Sue Grafton, the mystery writer who penned best-selling novels with alphabet-based titles, starting with “A Is for Alibi” and ending with “Y Is for Yesterday,” has died at the age of 77.
Her daughter, Jamie Clark confirmed in a social media post saying, “I am sorry to tell you all that Sue passed away last night after a two-year battle with cancer. She was surrounded by family, including her devoted and adoring husband Steve. Although we knew this was coming, it was unexpected and fast.”
Grafton died at Cottage Hospital in Santa Barbara, California, after battling cancer of the appendix.
Grafton started the alphabet novels in 1982, according to the author’s webpage. Her last alphabet mystery was published last August. “Z Is for Zero” was tentatively scheduled to come out in 2019.
Cameroon crisis: Ambazonia separatists get life sentences
A leader of Cameroon’s separatist movement, Sisiku Ayuk Tabe, and nine of his followers have been given life sentences by a military court in the capital, Yaoundé.
They were convicted of rebellion, among other charges.
Their lawyers accused the judge of bias and withdrew from the proceedings.
The English-speaking separatists argue they are marginalised by the bureaucracy and school system in the majority French-speaking country.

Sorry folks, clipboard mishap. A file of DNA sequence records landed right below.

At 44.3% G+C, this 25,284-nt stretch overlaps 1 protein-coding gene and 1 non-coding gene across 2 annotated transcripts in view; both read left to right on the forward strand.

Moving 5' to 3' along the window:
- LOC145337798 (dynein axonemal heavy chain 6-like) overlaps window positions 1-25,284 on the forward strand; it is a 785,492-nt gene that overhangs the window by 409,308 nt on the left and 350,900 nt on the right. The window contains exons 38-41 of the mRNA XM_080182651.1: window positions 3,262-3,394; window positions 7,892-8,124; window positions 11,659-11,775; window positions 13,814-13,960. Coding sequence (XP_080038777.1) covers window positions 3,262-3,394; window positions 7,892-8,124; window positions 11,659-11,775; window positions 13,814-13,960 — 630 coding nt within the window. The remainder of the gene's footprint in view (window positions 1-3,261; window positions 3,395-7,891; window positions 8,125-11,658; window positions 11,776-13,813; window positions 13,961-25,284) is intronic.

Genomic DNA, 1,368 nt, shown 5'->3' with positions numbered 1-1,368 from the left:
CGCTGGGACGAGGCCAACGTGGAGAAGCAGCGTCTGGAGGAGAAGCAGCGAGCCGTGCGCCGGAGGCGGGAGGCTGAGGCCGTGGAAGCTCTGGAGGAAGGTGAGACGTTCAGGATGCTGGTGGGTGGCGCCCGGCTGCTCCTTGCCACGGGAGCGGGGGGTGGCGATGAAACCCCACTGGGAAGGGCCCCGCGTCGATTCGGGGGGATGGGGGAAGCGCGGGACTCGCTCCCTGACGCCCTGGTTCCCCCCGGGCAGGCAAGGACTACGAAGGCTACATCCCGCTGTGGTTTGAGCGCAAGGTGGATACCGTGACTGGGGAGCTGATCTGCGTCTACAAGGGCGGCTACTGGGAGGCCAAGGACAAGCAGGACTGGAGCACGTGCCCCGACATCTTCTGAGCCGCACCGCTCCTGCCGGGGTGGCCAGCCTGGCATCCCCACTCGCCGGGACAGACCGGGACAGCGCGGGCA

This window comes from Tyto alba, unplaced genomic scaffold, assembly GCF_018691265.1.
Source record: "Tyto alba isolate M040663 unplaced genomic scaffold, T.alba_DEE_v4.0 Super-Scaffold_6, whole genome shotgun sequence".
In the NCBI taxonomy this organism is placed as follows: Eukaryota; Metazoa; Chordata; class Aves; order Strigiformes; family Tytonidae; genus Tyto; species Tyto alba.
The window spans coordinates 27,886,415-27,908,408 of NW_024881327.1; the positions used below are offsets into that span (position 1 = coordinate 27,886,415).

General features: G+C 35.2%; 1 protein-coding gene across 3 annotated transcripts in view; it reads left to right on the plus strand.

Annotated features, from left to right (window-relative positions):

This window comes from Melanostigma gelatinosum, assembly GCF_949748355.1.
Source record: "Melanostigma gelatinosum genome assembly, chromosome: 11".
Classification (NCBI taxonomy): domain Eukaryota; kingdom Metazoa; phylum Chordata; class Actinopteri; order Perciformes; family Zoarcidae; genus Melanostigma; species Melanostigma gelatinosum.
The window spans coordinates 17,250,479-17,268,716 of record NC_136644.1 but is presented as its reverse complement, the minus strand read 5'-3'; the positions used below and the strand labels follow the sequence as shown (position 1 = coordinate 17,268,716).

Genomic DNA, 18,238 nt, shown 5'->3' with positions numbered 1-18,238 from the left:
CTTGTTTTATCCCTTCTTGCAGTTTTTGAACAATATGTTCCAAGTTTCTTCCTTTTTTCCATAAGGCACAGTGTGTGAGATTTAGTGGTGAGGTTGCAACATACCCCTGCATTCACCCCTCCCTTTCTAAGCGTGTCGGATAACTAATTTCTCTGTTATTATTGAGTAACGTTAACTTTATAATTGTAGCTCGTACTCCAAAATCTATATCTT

The defendants had been arrested in Nigeria in January 2018 and deported back to Cameroon.
The court session on the verdicts, which started on Monday, went on until 05:30 (04:30 GMT) local time Tuesday morning, reports the BBC’s Leocadio Bongben.
By that time the defence lawyers had already withdrawn from the proceedings but continued to stay in the court as spectators.
Defence barrister Joseph Fru said there were irregularities in the proceedings, including the judge’s biases, but the military court rejected his evidence.
The long list of charges included rebellion, complicity in terrorism, financing terrorism, revolution, insurrection, hostility against the state, propagation of fake news and lack of identification.
The court also ordered the 10 to pay a fine of 250bn CFA francs ($422m; £359m) to the government for civil damages and 12bn CFA francs for court costs.
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